13

I think a little background can't hurt, so here it goes:

I work in a software company. Back in the day, in this very same company, a fellow programmer had an idea: let's indent our (module) code in such a way that the whole code represents or is similar to some unique feat of the given module - so, that you can just cat away to quickly see what an unknown file is for (I'll give an example in a bit). Well, the idea grew popular and we have a rather significant code base that follows this style.

An example: this source code is an excerpt from a module that's part of a test suite for remote ASCII-enabled terminals on systems which track date. (If what you see below looks bad, then you really don't want to see the more GUI-y stuff.)

char      *P="110"   "2No???"   "Fn" "_^w?"     
"??"     "Ff"  "_{" "{~"  "r^" "?F" ""  "_{"    
"{{"     "x~"  "fv" "_n"  "s{" "xx"    "ff"     
"_{{~p"  "wF"  "f_" "{{"  "{@" "wN"   "ro"  ""  
"??"      "{?????"   "~w{??}"  "??"    "~o??" "\
?]?B{B~"                       "F}"           "\
]Fz~ffnN"   "]N"              "K{F"             
            "fn"                                
"N]"  "F_"  "{F"       "fn"     "N]ro"  "{B"    
"~F"  "}N"  "^_",*p,   i,j,      k=0;  main     
# define I  pu##  t##  ch##  ar  /*20  11*/     
(){p  =3+P  ;for  (;*  ++p;++i%  8||I( 10))     
for(  k=6;  k--;)I(1  << k&*p-         63?P     
 [j=j?j-1                        :3]:  32);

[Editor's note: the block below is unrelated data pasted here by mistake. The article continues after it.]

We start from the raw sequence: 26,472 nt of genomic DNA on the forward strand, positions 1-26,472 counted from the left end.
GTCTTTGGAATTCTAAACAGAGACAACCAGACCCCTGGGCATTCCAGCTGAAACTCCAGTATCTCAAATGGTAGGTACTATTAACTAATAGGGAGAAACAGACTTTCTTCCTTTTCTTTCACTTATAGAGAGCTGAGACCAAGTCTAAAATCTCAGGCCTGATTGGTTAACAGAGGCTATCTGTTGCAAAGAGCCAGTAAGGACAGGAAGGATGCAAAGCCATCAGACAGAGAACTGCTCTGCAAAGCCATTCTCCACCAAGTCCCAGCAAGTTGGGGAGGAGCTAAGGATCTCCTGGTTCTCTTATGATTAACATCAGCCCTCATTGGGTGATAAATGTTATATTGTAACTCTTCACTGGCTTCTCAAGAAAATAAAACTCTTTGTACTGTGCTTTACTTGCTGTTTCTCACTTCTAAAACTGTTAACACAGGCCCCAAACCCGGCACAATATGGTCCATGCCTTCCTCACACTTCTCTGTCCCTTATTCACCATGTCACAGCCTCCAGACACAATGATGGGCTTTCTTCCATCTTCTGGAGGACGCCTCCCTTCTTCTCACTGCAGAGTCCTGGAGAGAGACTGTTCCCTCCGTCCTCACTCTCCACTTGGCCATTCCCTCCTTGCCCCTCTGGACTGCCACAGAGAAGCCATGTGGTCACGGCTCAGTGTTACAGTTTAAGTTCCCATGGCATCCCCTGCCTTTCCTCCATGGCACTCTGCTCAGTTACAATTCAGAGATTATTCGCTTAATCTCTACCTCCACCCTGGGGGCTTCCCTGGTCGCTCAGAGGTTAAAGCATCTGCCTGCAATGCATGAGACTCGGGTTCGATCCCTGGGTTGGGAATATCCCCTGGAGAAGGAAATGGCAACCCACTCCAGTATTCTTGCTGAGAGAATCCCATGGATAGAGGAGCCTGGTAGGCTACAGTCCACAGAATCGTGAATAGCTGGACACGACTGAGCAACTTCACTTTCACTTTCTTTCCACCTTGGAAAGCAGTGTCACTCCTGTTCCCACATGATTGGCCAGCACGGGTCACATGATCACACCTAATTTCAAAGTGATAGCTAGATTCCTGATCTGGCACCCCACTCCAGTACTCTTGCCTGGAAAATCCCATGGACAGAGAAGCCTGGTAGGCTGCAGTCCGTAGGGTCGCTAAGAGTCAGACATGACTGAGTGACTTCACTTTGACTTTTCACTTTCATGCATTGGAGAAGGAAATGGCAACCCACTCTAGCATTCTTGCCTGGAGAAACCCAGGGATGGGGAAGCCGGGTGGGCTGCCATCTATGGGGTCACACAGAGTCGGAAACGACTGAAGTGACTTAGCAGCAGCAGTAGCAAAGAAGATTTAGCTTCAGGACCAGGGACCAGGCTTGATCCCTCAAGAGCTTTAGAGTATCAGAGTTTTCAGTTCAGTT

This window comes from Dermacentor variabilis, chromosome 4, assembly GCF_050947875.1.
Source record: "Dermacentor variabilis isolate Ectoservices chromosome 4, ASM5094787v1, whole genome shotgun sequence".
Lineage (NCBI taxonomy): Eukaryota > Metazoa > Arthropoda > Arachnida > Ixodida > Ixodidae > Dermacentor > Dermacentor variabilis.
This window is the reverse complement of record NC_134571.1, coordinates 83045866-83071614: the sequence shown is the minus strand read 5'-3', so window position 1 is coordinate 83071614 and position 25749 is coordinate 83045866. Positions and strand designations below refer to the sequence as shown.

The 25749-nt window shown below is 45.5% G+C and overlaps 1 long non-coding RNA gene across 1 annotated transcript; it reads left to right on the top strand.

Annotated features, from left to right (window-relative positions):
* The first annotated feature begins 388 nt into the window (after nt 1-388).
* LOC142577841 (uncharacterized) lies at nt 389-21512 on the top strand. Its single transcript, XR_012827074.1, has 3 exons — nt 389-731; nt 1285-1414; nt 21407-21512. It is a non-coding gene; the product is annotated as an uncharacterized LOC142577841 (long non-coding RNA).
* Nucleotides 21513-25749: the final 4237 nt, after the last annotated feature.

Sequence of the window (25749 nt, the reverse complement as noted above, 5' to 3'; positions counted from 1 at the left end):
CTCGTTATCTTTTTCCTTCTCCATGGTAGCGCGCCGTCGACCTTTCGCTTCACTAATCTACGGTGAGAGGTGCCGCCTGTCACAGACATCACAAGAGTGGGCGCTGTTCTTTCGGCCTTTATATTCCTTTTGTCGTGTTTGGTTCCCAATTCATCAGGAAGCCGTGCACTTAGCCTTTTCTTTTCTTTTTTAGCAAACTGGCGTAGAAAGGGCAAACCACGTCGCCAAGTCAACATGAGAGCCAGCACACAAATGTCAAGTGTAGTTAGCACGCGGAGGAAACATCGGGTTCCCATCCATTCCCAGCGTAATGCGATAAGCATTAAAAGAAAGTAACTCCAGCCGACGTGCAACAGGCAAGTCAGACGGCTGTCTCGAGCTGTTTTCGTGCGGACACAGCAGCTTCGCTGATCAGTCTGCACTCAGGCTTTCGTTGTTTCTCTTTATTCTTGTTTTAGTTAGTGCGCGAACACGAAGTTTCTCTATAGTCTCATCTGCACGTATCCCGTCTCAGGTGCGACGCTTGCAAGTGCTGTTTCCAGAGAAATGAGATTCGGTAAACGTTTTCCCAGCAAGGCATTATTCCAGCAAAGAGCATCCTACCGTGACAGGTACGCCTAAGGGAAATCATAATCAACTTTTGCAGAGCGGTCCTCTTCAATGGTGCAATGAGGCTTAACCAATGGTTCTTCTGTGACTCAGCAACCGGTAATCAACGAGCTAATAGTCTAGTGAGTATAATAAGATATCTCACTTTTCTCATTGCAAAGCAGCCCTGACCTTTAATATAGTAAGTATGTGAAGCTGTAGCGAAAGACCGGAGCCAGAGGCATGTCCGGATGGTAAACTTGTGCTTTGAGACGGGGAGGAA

return                         !/*c */1;}     

Now, of course for each benefit there's a downside, and for this convention it's pretty clear: maintainability and to some extent, readability.

The example above is not really a good example on maintainability, but we do have a sensible approach (of using padding space) to the problem, and it is, I think, well under control. However, some younger programmers continue to voice problems regarding code readability, and even I begin to have problems, understanding why. After all, we have always striven for standard conformance in any language we use, as you can see above.

So, what I can't quite grasp is that if code is standard-conforming, and the compiler has no problems with it ? how can the programmer have? After all, the language rules are rather simple, so it's not that hard to (mentally) follow them; the situation is of course different if the code contains "hack-ish solutions", but we generally avoid them, for portability reasons amongst others. Would it be help if the code was written in C99?

How should I enlighten them? Am I missing something obvious?

4 accepted

They are young, and they must learn that code is not written for humans, but for machines.

Human readability, when achieved, is just a nice side-effect. But it is not needed.

2

According to C99 Section 4, paragraph 1, subparagraph 2011, this code is absolutely fine.